Isn’t it wonderful to see so many ideas percolating in the origin-of-life field? Doesn’t this illustrate an active, progressing science?
These ideas are mutually exclusive and incompatible. They essentially falsify each other. The “building blocks of life” can’t be cold and hot at the same time. They can’t be at deep sea vents and in asteroids at the same time. They can’t be dry and wet at the same time. The metabolism-first and genetics-first scenarios are mutually incompatible and impossible anyway. Rather than illustrating a field converging on answers, these contradictions reveal a paradigm in crisis. Out of desperation, evolutionists are tossing around silly notions that cannot possibly work, individually or in combination. The ideas are not percolating; they are fermenting, putting the origin-of-life (OOL) Dar-winos into a drunken stupor.
What are we expected to believe? That an asteroid dug out a lava-hot crater, which later filled with rainwater, while some delicate RNA molecules cooking at a deep sea vent launched into the crater by unknown lucky happenstance? That the RNA became trapped with amino acids and lipids left over from the impact, emerging as molecular machines inside fatbubbles? Whoops, we forgot that ribose can’t get wet, so it must have gotten launched from Martian deserts (9/07/13) into the crater when it was drying up into cracked flakes of clay. Uh-oh; the fatbubbles are death traps (9/03/04). The molecules (even if they are all homochiral) will decay and perish inside. They must have all self-organized so that they could work before entropy set in.
The improbabilities at each step quickly multiply into impossibilities when combined into any kind of sequence. Unless one believes in some kind of mystical secular predestination, this is nuts. It’s not going to happen in quintillions of universes of habitable planets. But that’s only the beginning of their worries.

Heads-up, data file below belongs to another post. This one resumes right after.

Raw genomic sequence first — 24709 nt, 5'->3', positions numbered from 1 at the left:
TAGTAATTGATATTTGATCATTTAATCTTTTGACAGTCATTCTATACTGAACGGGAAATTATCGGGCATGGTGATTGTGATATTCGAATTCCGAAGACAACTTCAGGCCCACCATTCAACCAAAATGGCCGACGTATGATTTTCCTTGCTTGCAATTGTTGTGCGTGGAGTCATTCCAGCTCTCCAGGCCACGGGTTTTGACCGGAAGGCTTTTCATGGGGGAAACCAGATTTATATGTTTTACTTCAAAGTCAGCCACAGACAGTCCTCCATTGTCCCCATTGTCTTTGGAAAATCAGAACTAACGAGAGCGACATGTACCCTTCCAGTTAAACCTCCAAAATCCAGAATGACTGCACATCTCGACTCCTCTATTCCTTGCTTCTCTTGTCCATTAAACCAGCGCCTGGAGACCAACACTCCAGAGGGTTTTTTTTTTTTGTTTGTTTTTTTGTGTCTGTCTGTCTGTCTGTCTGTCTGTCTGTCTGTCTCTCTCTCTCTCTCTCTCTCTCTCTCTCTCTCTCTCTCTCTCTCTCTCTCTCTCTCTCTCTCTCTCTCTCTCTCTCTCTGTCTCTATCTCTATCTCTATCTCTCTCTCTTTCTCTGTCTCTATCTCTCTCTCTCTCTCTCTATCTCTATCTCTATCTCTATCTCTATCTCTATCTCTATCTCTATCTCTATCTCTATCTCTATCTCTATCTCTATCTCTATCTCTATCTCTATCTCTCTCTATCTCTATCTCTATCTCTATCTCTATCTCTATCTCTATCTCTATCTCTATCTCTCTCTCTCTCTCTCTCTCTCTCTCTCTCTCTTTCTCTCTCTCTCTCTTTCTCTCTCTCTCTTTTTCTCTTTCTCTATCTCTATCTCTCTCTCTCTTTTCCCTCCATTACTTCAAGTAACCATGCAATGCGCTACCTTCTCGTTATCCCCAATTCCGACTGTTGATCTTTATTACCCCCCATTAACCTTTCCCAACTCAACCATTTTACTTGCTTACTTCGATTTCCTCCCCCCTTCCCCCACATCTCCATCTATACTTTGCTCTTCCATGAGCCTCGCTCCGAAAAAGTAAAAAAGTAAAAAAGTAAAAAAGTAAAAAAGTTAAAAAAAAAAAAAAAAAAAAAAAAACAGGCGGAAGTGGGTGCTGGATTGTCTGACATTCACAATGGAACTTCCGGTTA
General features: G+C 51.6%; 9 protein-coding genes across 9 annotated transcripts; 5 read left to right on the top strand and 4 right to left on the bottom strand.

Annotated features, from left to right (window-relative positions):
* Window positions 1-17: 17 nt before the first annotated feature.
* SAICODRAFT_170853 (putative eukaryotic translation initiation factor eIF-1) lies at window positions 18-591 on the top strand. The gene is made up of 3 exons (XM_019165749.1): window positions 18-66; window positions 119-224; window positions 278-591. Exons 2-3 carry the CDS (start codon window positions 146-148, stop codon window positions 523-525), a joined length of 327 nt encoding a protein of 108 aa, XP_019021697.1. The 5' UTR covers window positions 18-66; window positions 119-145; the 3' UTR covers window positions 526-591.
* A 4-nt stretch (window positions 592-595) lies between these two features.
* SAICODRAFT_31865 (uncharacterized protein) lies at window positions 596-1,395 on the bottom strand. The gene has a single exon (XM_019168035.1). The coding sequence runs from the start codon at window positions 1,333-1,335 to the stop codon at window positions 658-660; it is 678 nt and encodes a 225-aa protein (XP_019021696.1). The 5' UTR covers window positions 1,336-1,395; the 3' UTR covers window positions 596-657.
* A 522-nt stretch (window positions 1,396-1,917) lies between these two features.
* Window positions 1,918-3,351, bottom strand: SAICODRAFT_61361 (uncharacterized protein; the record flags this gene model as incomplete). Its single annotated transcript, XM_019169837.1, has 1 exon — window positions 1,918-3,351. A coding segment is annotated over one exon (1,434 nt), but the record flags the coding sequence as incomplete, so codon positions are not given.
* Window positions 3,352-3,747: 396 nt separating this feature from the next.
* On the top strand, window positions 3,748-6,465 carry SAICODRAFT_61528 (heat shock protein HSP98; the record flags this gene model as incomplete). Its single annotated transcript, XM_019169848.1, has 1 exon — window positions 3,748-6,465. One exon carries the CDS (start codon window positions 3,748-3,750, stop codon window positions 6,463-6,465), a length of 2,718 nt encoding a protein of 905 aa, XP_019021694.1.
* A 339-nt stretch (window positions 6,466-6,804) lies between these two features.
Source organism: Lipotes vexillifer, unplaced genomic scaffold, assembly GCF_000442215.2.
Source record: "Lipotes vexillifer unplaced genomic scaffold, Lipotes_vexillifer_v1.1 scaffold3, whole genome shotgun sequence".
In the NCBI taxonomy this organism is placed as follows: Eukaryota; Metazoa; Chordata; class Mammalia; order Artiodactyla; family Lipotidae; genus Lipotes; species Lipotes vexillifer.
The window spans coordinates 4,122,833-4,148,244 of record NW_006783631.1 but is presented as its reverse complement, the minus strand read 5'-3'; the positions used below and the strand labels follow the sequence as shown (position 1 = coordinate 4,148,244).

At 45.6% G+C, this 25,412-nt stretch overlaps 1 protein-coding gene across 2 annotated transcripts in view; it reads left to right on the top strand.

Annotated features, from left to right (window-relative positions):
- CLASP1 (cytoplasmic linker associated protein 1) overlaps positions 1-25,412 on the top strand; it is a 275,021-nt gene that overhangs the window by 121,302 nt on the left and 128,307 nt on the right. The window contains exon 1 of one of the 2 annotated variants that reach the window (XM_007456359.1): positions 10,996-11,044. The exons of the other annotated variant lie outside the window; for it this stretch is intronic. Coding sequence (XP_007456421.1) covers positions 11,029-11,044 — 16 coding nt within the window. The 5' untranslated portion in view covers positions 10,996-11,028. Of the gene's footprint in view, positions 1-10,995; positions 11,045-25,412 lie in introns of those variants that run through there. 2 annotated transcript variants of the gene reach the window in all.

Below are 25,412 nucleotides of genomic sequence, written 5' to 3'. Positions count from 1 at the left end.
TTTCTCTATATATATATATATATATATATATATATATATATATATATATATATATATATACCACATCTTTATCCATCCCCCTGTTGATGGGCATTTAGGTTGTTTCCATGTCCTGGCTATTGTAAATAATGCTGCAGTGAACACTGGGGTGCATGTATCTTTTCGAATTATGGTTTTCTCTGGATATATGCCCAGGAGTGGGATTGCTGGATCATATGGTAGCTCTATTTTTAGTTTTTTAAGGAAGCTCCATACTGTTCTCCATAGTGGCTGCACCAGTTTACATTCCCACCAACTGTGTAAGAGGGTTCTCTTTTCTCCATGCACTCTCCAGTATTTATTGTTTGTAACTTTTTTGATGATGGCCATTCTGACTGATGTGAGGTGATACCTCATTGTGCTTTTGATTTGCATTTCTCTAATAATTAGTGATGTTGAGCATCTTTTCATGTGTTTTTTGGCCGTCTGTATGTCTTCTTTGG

None of the above proposals answer the question: where did biological information come from? Each OOL charlatan dodges that all-important question with misdirection, chanting “Abracadabra” with mythical “building blocks of life” as if Scrabble letters will self-organize into a dictionary. Remember, even if “natural selection” could preserve progress (it cannot), they can’t use the Darwin magic wand until they have a highly accurate self-replicating system. That’s not going to happen with a one-off lucky ribozyme in the best of RNA-world scenarios. All the ingredients for a genetic code, and the machinery to read and translate it, encased in a cell with active transport, have to be present and working together from the beginning.
In 12 years of reporting this stuff, no progress has been made. In fact, the OOL field is regressing. Now, they are reaching back to revive old notions that were long ago debunked, trying to do CPR on mummies. Desperate to leap ahead into Charlie’s world of tree-thinking, they have to get past this obstacle, but it is a hurdle too high on their secular track, light-years high, light-years wide, and light-years thick. Even that is an understatement (see our online book).
We repeat our contention that that secular origin-of-life scenarios, with all their wish-fulfillment dreams and hopes, are the building blocks of lie – typo intended.